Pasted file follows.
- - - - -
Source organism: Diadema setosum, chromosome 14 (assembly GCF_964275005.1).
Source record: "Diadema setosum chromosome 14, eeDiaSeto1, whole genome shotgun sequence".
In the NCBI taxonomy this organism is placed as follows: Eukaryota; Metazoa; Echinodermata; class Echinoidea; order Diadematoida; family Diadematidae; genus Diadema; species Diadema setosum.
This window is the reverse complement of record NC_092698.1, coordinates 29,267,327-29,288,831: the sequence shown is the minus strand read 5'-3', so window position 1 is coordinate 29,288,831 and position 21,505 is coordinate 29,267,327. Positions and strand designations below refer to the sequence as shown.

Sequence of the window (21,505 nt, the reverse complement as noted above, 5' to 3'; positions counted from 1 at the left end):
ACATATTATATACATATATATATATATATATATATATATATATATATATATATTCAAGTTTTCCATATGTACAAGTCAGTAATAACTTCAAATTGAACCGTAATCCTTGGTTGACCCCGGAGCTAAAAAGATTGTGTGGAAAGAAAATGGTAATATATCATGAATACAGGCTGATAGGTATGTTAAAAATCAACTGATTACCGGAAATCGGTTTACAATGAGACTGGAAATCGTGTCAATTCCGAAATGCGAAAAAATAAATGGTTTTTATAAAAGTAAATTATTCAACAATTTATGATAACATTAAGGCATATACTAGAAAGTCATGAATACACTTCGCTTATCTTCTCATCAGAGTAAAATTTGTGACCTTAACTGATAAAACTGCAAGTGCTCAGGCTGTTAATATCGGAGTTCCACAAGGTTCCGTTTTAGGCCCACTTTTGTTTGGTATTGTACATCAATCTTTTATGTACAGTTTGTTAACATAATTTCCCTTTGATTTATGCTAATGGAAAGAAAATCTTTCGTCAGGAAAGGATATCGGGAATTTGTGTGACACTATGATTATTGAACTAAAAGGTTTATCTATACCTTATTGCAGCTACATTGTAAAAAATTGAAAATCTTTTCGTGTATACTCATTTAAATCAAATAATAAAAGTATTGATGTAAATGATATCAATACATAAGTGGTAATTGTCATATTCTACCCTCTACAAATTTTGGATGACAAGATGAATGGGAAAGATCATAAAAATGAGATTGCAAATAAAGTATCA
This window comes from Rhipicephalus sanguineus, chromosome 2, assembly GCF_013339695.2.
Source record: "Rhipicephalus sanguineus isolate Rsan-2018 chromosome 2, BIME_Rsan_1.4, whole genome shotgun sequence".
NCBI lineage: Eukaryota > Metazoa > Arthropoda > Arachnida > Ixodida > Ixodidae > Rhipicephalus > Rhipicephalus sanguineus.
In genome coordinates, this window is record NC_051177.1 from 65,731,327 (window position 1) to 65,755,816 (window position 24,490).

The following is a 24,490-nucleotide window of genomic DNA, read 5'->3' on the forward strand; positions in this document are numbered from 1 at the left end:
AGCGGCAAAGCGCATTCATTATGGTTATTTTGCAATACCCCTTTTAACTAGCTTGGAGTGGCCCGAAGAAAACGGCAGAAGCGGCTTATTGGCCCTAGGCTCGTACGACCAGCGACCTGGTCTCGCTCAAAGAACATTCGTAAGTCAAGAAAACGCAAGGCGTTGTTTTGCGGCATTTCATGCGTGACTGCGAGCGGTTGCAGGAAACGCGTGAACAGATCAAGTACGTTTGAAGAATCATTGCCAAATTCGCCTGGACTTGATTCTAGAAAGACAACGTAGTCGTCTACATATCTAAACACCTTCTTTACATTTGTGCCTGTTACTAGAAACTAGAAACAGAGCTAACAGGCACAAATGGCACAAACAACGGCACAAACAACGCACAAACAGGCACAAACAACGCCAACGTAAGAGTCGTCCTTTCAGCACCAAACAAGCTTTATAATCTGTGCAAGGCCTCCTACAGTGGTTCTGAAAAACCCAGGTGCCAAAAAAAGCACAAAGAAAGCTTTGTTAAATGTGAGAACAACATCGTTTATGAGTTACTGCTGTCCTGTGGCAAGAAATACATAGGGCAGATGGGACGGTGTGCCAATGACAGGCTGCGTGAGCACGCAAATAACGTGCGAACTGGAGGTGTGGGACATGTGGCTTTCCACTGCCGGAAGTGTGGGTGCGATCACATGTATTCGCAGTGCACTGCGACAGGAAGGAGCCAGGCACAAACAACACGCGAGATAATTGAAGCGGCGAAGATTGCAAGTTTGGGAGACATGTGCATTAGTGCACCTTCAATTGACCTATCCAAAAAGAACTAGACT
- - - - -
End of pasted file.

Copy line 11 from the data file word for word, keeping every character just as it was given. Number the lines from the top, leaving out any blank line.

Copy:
The following is a 24,490-nucleotide window of genomic DNA, read 5'->3' on the forward strand; positions in this document are numbered from 1 at the left end: